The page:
SINGAPORE - Sales of personal computers fell 10 percent in the Asia Pacific last year due to sluggish economic growth and tough competition from mobile devices, an industry analyst said Tuesday.
International Data Corporation (IDC) said sales of PCs fell to 108 million units in the Asia Pacific outside Japan, marking the region's first annual double digit decline.
"The economic sluggishness in big emerging markets in the region adversely affected buying sentiments," IDC said.
"On the consumer side, smartphone and tablet distractions spread throughout the region this year, further contributing to the sharp decline in the PC market."
IDC analyst Handoko Andi added that "2014 is expected to remain another challenging year for the PC market as competition will only grow among the devices."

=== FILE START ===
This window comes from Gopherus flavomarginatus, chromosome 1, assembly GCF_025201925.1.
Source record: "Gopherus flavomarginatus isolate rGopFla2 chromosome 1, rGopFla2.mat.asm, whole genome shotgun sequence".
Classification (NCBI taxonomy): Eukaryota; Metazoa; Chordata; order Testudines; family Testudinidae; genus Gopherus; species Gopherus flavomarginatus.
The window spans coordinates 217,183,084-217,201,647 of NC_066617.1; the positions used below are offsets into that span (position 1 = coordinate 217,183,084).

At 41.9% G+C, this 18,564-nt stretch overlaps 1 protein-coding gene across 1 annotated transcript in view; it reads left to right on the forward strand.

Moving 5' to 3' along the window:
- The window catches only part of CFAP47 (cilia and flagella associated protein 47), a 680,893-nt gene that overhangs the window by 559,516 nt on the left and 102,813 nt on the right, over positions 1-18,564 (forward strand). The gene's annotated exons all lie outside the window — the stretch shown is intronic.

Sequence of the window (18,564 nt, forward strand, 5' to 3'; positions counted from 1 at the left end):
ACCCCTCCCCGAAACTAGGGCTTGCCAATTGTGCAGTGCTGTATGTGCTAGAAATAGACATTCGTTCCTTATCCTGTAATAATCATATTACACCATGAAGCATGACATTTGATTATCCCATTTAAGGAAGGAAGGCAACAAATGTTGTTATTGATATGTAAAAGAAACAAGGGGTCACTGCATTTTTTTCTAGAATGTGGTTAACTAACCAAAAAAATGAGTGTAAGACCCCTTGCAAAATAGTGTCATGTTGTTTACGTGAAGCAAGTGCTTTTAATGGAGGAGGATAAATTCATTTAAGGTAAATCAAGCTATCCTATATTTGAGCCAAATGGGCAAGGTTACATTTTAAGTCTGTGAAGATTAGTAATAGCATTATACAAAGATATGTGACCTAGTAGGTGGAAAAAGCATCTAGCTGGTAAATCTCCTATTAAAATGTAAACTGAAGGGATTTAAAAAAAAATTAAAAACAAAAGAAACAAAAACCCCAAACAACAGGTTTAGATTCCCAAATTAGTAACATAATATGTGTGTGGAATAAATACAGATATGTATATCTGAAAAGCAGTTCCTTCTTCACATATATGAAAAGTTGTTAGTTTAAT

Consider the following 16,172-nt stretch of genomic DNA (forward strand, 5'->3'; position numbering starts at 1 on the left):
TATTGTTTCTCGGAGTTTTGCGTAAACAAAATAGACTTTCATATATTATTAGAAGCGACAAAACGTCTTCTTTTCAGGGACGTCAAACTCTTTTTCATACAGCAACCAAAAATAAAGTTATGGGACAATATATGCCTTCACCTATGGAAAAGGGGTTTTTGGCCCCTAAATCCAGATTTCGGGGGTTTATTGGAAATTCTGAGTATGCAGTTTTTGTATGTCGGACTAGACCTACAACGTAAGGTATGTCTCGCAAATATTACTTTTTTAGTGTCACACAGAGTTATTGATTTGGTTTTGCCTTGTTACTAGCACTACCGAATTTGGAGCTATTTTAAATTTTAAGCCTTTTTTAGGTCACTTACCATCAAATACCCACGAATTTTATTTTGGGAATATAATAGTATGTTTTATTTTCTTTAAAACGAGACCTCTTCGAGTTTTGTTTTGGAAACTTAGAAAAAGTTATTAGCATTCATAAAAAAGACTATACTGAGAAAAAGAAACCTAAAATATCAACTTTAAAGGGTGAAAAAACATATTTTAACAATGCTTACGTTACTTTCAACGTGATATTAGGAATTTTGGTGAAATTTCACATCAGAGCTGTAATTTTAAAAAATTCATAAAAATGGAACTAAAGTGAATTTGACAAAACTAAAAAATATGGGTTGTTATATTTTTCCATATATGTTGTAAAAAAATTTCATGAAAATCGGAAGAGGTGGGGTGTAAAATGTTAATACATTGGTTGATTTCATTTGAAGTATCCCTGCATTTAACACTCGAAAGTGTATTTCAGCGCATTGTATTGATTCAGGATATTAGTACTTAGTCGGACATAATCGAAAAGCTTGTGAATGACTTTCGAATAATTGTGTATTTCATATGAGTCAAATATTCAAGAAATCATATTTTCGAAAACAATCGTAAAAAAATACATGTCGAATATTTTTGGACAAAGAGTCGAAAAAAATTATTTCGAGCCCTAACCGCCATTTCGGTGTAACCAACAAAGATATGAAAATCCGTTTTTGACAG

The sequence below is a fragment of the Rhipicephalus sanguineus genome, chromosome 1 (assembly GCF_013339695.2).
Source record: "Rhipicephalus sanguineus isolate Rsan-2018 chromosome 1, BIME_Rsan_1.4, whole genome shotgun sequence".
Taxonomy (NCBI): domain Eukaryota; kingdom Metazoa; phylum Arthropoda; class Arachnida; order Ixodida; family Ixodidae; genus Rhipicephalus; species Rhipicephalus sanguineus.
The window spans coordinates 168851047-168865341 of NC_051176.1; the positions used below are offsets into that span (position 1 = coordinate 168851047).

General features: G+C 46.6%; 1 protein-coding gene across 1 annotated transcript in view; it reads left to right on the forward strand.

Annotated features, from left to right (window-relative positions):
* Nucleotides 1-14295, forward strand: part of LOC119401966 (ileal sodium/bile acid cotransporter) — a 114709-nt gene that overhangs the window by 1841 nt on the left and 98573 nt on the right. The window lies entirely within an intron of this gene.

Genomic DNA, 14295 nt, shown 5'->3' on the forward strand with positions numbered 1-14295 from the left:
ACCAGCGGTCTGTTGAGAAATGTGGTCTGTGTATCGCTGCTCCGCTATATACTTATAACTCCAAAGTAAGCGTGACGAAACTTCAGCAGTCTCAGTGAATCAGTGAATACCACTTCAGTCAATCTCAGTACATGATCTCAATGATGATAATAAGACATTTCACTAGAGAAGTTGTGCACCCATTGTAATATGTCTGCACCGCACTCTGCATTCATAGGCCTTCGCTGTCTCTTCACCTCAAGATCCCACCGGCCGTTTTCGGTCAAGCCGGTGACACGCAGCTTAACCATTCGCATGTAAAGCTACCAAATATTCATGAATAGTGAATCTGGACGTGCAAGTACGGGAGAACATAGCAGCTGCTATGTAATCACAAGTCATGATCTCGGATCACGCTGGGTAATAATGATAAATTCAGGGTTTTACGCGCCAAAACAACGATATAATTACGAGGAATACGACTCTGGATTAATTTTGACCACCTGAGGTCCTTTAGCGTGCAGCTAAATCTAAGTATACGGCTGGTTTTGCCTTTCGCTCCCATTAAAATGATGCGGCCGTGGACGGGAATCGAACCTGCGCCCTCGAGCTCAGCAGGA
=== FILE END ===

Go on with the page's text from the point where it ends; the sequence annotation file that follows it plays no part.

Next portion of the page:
Chinese PC maker Lenovo retained its top spot last year with a market share of 24.9 percent, although sales fell 9.5 percent year-on-year due to a slump in its home market China, IDC said.
US firm Hewlett-Packard was in second place with a market share of 10.5 percent, up from 8.9 percent as sales rose due largely to an education project in India.
Dell was in third spot with a 9.4 percent market share, as sales dipped 2.8 percent on a weaker China market.
It was trailed by Taiwan's Acer and ASUS with a market share of 8.1 percent and 6.9 percent, respectively, according to IDC.
The decline in sales was sharpest for the Taiwan PC makers.
Sales for Acer fell by a whopping 28.6 percent as the company continued "to struggle with its product strategy," IDC said. ASUS sales were down by 13.4 percent.
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Sales of PCs fall in Asia on mobile competition